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Eleventh Circuit Upholds Federal Firearm Prohibitions For Aliens Unlawfully Present

Posted by on May 27, 2022

On May 23, in United States v. Jimenez-Shilon, the 11th Circuit rejected a Second Amendment challenge to 18 U.S.C. § 922(g)(5)(A), which prohibits firearm use or possession by any “alien” who is “illegally or unlawfully in the United States.”  The holding itself is in some ways unremarkable – it joins every other federal circuit court […]

Shinn, Jimenez-Shilon, and the Hierarchy of Rights  

Posted by on May 26, 2022

Earlier this week, in United States v. Jimenez-Shilon, the Eleventh Circuit rejected a Second Amendment challenge to the federal law barring undocumented immigrants from possessing firearms. Dru Stevenson will be guest posting about the case on this blog. But I want to highlight a few aspects of Judge Newsom’s majority and separate concurring opinions—and compare […]

Ninth Circuit Strikes Down CA’s Law Restricting Young Adult’s Ability To Purchase Rifles

Posted by on May 18, 2022

Last week, in Jones v. Bonta, a split panel of the Ninth Circuit ruled that California’s restriction on rifle purchases by 18- to 20-year olds violates the Second Amendment. The case is a major victory for gun-rights proponents, but that victory is likely to be short-lived. The en banc Ninth Circuit tends to reverse panels […]

Text, History, and Tradition: A Workable Test that Stays True to the Constitution

Posted by on May 4, 2022

Last week Professor Charles highlighted the burgeoning legal controversies involving “ghost guns” (homemade firearms that have no serial numbers) to illustrate what he perceives to be problems with a judicial test based on text, history, and tradition (THT). As an advocate of the THT Test, I offered a response, which Professor Charles graciously accepted. I […]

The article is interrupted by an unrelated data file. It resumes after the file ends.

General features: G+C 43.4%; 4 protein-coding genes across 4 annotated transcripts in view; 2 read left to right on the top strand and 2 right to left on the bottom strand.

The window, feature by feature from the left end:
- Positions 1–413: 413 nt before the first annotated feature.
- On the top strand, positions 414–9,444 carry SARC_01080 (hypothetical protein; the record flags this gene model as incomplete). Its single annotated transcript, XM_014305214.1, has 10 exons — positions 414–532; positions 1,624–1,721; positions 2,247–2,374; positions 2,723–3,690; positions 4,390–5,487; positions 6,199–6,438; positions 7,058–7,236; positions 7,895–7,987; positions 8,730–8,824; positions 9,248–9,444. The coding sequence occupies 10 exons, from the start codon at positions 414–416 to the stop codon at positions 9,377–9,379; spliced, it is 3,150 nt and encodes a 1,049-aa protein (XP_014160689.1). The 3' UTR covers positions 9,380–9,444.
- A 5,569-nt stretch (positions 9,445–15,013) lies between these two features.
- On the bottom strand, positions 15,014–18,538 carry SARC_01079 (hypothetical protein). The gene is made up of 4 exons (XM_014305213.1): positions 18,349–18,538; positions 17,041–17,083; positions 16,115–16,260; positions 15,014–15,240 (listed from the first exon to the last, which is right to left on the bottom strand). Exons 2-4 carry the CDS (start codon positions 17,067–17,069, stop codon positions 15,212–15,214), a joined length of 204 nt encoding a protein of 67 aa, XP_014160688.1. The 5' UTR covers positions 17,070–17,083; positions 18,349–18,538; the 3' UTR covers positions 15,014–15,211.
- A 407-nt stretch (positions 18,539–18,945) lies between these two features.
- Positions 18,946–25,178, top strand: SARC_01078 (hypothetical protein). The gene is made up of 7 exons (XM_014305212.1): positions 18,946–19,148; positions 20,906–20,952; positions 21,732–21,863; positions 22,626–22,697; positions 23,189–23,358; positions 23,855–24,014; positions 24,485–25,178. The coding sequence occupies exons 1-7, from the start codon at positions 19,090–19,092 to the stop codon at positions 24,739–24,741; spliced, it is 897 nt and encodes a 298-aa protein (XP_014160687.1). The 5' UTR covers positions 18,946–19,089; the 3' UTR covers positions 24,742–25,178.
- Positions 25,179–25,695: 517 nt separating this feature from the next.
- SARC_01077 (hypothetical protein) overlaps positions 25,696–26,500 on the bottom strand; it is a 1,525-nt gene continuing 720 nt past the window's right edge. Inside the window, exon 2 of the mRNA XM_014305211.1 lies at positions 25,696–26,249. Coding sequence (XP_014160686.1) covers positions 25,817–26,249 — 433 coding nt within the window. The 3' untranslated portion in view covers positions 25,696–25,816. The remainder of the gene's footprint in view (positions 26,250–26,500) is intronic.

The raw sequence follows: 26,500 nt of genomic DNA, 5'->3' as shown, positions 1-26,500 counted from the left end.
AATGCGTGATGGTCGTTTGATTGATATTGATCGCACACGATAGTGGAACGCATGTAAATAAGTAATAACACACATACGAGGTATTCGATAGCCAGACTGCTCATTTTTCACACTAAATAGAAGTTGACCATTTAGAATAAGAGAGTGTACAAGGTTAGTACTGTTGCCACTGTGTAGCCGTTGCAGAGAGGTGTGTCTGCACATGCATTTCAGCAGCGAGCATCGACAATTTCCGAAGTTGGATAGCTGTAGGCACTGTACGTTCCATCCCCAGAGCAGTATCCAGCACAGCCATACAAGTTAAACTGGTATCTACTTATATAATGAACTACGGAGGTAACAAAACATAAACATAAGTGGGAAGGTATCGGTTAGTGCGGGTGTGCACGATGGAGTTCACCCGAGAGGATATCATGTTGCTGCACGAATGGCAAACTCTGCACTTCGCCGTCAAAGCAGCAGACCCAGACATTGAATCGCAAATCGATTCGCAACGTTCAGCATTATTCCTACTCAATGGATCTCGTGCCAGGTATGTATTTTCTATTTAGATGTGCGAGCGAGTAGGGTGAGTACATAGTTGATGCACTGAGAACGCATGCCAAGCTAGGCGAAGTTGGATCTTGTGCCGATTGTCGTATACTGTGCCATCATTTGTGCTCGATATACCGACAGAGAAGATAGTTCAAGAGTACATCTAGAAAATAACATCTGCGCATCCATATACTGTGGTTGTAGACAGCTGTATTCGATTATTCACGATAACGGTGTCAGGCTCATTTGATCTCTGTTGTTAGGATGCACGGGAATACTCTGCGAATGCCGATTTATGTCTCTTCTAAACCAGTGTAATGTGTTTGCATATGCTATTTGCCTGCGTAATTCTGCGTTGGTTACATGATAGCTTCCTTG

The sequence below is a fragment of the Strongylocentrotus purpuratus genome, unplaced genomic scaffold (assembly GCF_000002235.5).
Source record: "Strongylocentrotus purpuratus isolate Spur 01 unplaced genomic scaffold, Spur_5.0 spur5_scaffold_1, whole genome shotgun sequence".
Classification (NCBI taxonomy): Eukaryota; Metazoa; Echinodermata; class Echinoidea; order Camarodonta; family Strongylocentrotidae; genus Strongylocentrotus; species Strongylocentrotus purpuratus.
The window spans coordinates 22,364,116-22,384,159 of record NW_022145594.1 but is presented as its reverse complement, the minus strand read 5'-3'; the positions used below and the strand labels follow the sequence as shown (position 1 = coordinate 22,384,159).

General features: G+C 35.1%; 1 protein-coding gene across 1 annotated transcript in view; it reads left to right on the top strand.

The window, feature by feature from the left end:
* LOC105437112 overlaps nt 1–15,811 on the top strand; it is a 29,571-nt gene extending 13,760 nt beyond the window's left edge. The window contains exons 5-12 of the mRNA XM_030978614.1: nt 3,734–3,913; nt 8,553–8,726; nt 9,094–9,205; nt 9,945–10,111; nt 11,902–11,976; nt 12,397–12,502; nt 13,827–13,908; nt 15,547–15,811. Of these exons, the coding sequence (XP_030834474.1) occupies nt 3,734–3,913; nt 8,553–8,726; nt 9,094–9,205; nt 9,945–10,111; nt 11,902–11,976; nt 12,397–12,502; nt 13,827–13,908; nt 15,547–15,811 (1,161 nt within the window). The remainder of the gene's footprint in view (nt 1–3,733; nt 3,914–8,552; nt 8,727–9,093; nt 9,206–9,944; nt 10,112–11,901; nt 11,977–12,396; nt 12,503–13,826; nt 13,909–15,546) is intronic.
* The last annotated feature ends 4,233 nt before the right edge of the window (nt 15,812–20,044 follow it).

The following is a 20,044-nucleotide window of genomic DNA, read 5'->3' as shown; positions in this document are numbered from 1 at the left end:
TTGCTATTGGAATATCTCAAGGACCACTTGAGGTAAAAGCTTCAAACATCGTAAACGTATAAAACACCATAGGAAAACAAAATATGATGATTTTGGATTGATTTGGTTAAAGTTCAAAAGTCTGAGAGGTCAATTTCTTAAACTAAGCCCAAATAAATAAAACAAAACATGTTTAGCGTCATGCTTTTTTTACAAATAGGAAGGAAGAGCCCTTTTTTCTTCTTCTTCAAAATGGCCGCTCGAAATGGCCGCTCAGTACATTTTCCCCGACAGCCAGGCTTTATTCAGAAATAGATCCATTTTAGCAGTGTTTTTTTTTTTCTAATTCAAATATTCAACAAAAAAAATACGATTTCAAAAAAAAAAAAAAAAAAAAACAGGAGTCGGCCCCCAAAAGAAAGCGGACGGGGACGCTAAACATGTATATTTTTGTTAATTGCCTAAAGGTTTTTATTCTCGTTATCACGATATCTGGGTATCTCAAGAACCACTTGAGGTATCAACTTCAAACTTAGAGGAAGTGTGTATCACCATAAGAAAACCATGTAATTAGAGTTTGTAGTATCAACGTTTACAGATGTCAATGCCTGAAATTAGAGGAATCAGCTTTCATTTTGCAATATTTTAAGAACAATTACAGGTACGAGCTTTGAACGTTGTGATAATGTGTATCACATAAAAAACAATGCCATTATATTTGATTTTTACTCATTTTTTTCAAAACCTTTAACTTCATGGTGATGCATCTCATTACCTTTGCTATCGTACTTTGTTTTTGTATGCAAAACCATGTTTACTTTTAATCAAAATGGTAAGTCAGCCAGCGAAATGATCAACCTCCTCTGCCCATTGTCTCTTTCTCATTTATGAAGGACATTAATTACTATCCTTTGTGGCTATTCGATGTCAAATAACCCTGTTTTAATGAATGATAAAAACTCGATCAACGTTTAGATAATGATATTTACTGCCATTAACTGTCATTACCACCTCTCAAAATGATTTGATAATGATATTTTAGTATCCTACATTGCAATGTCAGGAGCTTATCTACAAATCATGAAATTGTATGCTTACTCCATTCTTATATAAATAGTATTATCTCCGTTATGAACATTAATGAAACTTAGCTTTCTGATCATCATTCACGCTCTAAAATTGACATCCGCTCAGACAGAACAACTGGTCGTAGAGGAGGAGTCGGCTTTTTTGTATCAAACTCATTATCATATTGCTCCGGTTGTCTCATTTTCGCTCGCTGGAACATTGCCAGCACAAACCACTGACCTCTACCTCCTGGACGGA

Ghost Guns, History, and the Second Amendment

Posted by on April 27, 2022

The Biden Administration recently pushed out a new rule to restrict “ghost guns”—firearms without a serial number. The rule would require that kits for homemade do-it-yourself firearms are manufactured only by federal firearm licensees (FFLs) and that the kit’s frame or receiver be marked with a serial number. It also requires that any FFLs or […]

Announcing A New Center Research Affiliate: Joshua Aiken

Posted by on April 15, 2022

We are thrilled to announce the Center’s new Research Affiliate for the 2022-23 year: Joshua Aiken. Josh is a J.D./Ph.D. in History and African-American Studies at Yale. Below is his description of the dissertation project he’s working on. We’re happy to welcome Josh to his affiliation with the Center! My dissertation project, tentatively titled The […]

The Road to The Sandy Hook Settlement

Posted by on April 8, 2022

Over a recent five week period, $430 million was awarded to victims of gun violence in court cases:  a federal judge in Texas ordered the Air Force to pay $230 million to victims of the Sutherland Springs church shooting; the U.S. Department of Justice agreed to pay $127 million to victims of the Parkland High […]

THT and Analogy

Posted by on March 30, 2022

On his Legal Theory blog, Larry Solum recently highly recommend a piece by Frederick Schauer & Barbara A. Spellman, Precedent and Similarity, forthcoming in T. Endicott, H. Kristjansson & S. Lewis (eds), Philosophical Foundations of Precedent (Oxford University Press). The piece describes a problem endemic in legal reasoning—the difficulty of establishing just what makes one […]

The Problem with Assumptions: Reassessing the Historical Gun Policies of Arkansas and Tennessee

Posted by on January 20, 2022

Scholarship on the subject of historical firearm laws has, whether knowingly or not, tended to take certain ideas for granted. Chief among these assumptions is that post-Civil War public carry laws have been the primary vehicle for creating a racially inequitable right to arms. There is also widespread acceptance of the notion that openly carrying […]

Native Nations and The Right to Bear Arms in a Post McGirt World

Posted by on January 12, 2022

In 2012, I published an article examining the interplay between Indians (Indigenous Americans) and guns.[1] That article traced the relationship between Indians – individually and as members of Native Nations – and firearms, stretching from the earliest days of contact between Natives and colonizers, up to present day. The complex historical and legal dynamics discussed […]